How to think about Confirmation in the initiation of children

As our dioceses and parishes implement more fully the Rite of Christian Initiation of Adults for all those who have reached the age of discretion (aka the age of reason), parents sometimes have difficulty understanding why their child would be confirmed at age seven or eight. It is important for all of us to understand the pastoral theology of and catechesis for the sacraments of initiation, especially Confirmation.

During the apostolic times and through the first thousand or so years of Christianity, the three sacraments of initiation—Baptism, Confirmation, and Eucharist—had been celebrated in conjunction with each other. Over the course of history, the reception of the three were separated, and in some places were celebrated “out of order.” A pastoral theology and catechesis developed around each sacrament based more on the age of the person receiving the sacrament than on the actual theological foundation.

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Life after initiation

Eventually, Confirmation began to be thought of as a sacrament that required a higher level of intellectual and spiritual maturity than the other initiation sacraments. This was never the official teaching of the church, but it has been embedded in the thinking of many parents and many pastoral leaders

In addition, as the celebration of the sacraments were separated, parents began to entrust the catechetical formation of their children to others. The religious formation of children increasingly became the responsibility of the priests, brothers, sisters, and Catholic schools. Then, as the number of ministry professionals began to drop and as parents began to feel less and less qualified to teach the faith to their children, lifelong, comprehensive faith formation began to decline.

Today, many parishes focus only on “sacrament preparation” rather than continuing faith formation or “religious education” for children and teens not enrolled in Catholic schools. The formation classes for children and parents revolve around preparation for sacraments, and perhaps some classes after reception.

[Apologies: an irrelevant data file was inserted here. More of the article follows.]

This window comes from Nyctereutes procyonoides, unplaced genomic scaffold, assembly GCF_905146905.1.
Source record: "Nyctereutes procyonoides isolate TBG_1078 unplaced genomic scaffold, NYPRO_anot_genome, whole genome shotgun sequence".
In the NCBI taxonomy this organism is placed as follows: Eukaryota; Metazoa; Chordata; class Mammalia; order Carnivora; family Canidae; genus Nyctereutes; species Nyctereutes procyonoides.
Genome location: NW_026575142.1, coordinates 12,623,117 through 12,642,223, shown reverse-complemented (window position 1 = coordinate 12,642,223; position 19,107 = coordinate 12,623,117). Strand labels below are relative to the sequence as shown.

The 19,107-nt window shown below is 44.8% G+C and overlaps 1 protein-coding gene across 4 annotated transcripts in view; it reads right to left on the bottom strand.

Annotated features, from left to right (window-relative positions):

The “Now I’ve prepared and received, so I’m done with classes until I need the next sacrament” mentality is prevalent. It seems almost a cultural expectation that first and second grade children prepare for reconciliation and first communion, then pause faith formation until it is time to prepare for Confirmation when they become teenagers. The teens preparing for Confirmation have typically not been involved in faith formation since their first communion classes.

In addition, parish life suffers from a huge deficit of adult faith formation, even parent involvement in the faith formation of their children. Catechesis of parents, sponsors, and godparents—and sometimes grandparents—is so essential. Family catechesis is an important step that seems to be happening in more and more parishes. It touches the tip of the iceberg of parent-and-child faith formation and can form a wonderful basis for adult education as well.

A robust, comprehensive family faith formation would need to emphasize the gifts and role of the Holy Spirit, rather than the age of those preparing to receive the sacrament. Understanding that Confirmation gives the fullness of the gift of the Holy Spirit doesn’t mean it concludes the formation and learning of our faith.